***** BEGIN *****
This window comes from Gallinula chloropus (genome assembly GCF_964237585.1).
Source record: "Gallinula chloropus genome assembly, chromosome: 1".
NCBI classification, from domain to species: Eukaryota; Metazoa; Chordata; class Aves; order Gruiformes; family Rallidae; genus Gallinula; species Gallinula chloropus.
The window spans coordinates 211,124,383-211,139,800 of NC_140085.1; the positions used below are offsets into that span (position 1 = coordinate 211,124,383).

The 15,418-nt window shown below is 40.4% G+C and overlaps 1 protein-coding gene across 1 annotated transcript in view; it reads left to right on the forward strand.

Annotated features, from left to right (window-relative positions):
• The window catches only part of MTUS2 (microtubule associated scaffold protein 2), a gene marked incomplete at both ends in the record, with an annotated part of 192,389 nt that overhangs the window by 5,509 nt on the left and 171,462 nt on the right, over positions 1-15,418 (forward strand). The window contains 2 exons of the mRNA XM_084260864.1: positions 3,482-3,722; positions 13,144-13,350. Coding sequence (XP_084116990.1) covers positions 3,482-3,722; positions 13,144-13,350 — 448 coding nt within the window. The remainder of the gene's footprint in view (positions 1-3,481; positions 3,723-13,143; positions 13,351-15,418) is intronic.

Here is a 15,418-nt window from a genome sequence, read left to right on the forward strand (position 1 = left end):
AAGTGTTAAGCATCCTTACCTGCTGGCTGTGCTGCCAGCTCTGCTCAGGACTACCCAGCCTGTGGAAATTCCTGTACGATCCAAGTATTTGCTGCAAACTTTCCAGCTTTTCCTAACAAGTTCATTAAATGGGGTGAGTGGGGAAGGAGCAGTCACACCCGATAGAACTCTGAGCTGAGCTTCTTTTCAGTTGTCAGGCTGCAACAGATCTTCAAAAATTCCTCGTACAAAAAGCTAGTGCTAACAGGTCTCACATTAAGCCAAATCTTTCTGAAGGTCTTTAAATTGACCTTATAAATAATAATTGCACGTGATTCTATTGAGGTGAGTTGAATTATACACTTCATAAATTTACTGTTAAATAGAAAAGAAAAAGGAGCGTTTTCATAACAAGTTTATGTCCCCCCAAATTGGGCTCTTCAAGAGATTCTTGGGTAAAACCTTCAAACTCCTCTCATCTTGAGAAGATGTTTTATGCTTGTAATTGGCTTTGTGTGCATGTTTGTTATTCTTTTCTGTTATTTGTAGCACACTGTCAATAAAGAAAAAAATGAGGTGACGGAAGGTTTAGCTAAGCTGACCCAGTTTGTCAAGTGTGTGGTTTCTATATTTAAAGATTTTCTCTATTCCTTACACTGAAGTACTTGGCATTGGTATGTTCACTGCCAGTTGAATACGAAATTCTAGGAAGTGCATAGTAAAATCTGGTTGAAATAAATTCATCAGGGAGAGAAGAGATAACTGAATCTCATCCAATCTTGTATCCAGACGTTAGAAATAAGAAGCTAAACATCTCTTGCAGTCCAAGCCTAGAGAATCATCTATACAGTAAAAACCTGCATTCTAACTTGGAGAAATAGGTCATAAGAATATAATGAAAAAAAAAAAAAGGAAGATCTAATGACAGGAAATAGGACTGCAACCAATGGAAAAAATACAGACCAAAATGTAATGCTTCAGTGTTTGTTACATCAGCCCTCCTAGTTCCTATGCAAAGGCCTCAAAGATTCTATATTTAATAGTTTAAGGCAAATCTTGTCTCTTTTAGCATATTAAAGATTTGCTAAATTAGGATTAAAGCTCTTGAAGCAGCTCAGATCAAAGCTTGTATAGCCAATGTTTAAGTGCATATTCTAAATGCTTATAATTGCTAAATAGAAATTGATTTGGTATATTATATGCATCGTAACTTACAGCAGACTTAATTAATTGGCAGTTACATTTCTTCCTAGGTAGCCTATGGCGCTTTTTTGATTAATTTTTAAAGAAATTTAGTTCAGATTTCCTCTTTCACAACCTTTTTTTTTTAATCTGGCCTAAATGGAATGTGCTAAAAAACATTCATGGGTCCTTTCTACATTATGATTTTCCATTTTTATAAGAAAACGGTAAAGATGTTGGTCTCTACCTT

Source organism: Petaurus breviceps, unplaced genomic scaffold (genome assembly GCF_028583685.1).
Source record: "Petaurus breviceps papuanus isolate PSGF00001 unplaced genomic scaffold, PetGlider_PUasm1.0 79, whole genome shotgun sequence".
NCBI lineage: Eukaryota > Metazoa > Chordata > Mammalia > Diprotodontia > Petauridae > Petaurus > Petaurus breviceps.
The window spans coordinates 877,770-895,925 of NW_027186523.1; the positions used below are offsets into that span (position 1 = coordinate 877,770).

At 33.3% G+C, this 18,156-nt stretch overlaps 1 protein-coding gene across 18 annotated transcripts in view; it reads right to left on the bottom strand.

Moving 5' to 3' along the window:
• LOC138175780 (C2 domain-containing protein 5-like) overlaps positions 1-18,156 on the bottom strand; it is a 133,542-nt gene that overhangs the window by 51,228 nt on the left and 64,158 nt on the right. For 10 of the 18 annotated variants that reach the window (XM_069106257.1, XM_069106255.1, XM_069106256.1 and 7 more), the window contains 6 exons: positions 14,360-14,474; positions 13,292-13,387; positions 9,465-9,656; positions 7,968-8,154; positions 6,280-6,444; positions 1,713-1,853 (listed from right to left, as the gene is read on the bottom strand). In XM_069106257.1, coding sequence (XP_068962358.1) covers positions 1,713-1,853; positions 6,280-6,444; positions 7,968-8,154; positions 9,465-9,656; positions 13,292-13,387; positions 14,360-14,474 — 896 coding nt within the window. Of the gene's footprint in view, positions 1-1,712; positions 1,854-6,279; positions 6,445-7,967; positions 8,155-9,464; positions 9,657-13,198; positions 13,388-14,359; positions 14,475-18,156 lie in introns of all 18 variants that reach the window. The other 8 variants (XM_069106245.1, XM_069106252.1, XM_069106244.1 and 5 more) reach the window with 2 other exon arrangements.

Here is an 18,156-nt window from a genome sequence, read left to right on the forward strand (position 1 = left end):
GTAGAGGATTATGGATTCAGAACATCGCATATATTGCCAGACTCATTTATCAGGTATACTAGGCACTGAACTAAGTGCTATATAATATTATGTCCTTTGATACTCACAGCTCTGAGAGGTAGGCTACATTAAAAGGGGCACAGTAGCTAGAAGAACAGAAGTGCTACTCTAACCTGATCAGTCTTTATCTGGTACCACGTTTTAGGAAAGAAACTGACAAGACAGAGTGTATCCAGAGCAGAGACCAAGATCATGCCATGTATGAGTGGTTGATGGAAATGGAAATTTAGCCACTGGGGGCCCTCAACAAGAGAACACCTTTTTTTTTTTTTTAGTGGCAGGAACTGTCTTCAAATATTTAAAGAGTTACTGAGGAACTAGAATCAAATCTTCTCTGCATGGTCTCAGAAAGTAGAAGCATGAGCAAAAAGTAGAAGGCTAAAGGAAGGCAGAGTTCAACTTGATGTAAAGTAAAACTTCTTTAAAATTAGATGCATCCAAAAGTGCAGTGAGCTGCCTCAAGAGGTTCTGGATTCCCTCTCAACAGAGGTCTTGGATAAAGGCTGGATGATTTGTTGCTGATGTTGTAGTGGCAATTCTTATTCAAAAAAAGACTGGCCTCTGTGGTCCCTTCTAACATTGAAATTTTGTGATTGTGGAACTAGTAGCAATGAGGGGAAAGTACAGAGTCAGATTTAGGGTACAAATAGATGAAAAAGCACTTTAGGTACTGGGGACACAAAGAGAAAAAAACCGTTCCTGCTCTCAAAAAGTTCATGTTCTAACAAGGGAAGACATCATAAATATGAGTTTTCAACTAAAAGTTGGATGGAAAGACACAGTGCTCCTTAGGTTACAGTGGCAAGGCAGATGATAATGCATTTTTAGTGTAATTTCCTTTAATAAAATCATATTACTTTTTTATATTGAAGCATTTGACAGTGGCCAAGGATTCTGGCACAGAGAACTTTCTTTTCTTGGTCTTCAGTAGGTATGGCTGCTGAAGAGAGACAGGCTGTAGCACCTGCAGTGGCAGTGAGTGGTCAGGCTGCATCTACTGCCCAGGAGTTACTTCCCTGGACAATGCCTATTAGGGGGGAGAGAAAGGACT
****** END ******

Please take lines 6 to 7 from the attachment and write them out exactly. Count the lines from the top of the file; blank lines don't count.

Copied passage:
Annotated features, from left to right (window-relative positions):
• The window catches only part of MTUS2 (microtubule associated scaffold protein 2), a gene marked incomplete at both ends in the record, with an annotated part of 192,389 nt that overhangs the window by 5,509 nt on the left and 171,462 nt on the right, over positions 1-15,418 (forward strand). The window contains 2 exons of the mRNA XM_084260864.1: positions 3,482-3,722; positions 13,144-13,350. Coding sequence (XP_084116990.1) covers positions 3,482-3,722; positions 13,144-13,350 — 448 coding nt within the window. The remainder of the gene's footprint in view (positions 1-3,481; positions 3,723-13,143; positions 13,351-15,418) is intronic.